Countryside Live: Selfies and rosettes as visitors enjoy opening day

Celebratory selfies, giant fluffy rabbits and alpacas with mohawks helped bring to life the opening day of the region's premier autumn food and farming show in Harrogate today.

Gregg Wallace was an entertaining presence as the VIP guest at Countryside Live as he cracked jokes and stopped for photographs with visitors in the show’s Food Hub.

Hosted in the showground’s new exhibition hall the food section featured a cook off between chefs Ian Rae and David Spencer of The Coachman Inn, Snainton near Scarborough with ingredients picked from the shelves of the Yorkshire Agricultural Society’s on-site farm shop Fodder.

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New to this year’s show are the rabbit classes and they attracted 669 entries.

It was a large fluffy white Angora rabbit called Margaret that was named Best in Show.

Adel Wray from Wilmslow near Manchester, who has bred rabbits for 39 years, spent two hours grooming her 5.5lbs winning specimen - as well as hair dryer treatment on show day - to prepare for her eye-catching Countryside Live debut.

In the pigeon section, Keith Robson and his wife Gill of Hurworth near Darlington, who were title winners here in 2013 and 2014, won the Best Fancy Pigeon Class with a six-month-old, homebred Chinese owl.

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Best Show Racer was a Red Cock shown by Stephen Dodgson of Cayton near Scarborough and Sam Lee, aged eight, from Ferryhill near Sedgefield won Best Young Fancier and her first ever rosette with King pigeon, Snowy.

Meanwhile, it was some delicately carved lilies made from pure beeswax that outdid all other exhibits in the honey section as Pontefract beekeeper Kath Brown won the Blue Ribbon prize for best entry.

Described as “absolutely fabulous” by show guest Gregg Wallace, Mrs Brown had spent three days crafting the pink petalled flowers.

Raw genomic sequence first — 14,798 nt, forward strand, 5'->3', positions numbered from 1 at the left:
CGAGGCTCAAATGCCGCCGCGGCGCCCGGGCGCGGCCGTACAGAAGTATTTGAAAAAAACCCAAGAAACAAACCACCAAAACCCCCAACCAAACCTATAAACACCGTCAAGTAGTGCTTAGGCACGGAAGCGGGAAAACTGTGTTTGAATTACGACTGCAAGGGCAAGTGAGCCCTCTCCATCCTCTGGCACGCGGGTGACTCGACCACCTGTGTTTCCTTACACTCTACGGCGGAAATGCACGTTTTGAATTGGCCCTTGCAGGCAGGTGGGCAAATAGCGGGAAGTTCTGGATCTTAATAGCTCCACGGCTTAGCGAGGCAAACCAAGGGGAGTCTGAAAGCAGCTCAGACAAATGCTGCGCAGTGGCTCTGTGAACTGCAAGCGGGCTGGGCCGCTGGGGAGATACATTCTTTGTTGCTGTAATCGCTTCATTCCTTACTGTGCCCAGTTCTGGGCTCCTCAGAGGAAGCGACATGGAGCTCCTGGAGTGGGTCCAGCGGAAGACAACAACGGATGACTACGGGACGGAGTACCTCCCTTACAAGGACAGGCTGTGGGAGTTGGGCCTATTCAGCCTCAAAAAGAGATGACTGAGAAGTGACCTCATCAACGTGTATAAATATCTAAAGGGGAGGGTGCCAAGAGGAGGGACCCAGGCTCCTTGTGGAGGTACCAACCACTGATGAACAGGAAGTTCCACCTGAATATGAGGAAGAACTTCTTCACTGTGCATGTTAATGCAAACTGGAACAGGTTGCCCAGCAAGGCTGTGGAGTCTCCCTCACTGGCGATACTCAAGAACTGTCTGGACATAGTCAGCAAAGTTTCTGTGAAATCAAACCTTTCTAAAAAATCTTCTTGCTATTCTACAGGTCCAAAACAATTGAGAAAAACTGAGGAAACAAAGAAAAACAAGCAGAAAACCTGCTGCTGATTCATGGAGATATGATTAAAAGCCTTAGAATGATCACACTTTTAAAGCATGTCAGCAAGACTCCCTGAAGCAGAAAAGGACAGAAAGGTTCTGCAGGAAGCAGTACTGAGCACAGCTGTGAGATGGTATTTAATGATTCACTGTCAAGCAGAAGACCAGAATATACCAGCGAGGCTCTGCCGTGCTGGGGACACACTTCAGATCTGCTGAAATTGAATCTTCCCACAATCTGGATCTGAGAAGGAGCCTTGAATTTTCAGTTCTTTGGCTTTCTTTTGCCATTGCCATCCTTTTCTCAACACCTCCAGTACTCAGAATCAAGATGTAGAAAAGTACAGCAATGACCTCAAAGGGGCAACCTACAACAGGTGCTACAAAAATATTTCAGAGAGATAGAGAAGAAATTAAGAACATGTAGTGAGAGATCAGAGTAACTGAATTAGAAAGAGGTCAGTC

She said: “My mum used to make birthday and wedding cakes and I used to help her out using petal paste for the decorations. I suppose this has given me some practice.”

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Retired farmer Mrs Brown operates 33 beehives at home and she also shared The Yorkshire Herald Cup for most points in the show with fellow beekeeper Graham Browster of Dewsbury.

The pair also shared The Yorkshire Post Cup for the most points in show by a member of the Yorkshire Beekeepers Association.

Mr Browster went on to be awarded the Mead Horn for his sweet-tasting fermented honey drink which MasterChef’s Wallace tried a drop of after posing for pictures with the competition winners.

Sally Fairburn of Sheriff Hutton, York won the novice class.

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A former intensive care nurse who quit her job after falling in love with alpaca breeding was among the winners at The Yorkshire Alpaca Group Show.

Featuring at Countryside Live for the first time this year, more than 100 of the long-necked animals, which originate from Peru, competed for a series of titles.

In the Colour Championship, the supreme champion Huacaya - one of two breed types at the show - was Gilt Edge Samurai.

The two-year-old working stud male, who is also known as Sam, was brought over from New Zealand by Barbara Hetherington who, in 2009, ended her nursing career to keep alpacas.

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British Alpaca Society judge, Oxfordshire-based Mary-Jo Smith, one of the country’s leading alpacas breeders, picked out the winner and remarked on how Sam had great density in his fleece which made him stand out from the competition.

Ms Hetherington, of Beck Brow Alpacas in Ainstable, Carlisle, also took the Best of British title with Sam, a championship for alpacas that are born in Britain or are of British parents.

She said: “He provides stud services and people have told me how pleased they are with him, so to have that confirmed here is a great feeling.”

Having started out with four alpacas in 2008, Ms Hetherington, who is now an alpaca breeder full-time, has a herd of 160 on her farm - 90 of which belong to her.

“They are certainly attractive,” she said.

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“They all have very individual personalities. What’s amazing is that they all stay in family groups and look after each other.”

Elsewhere and, among the other classes, judging got started in the sheep and cattle championships.

The Search for a Talented Showjumper got underway. Young riders are competing for the chance to train with former Olympians and competition judges Graham and Tina Fletcher. Aspiring young show jumpers are put through their paces over the weekend by the Fletchers, with the event culminating in a finale on the Sunday afternoon.

Countryside Live continues tomorrow, on Sunday, October 23, between 9am and 5pm. Tickets can be bought on the gates and parking is free.

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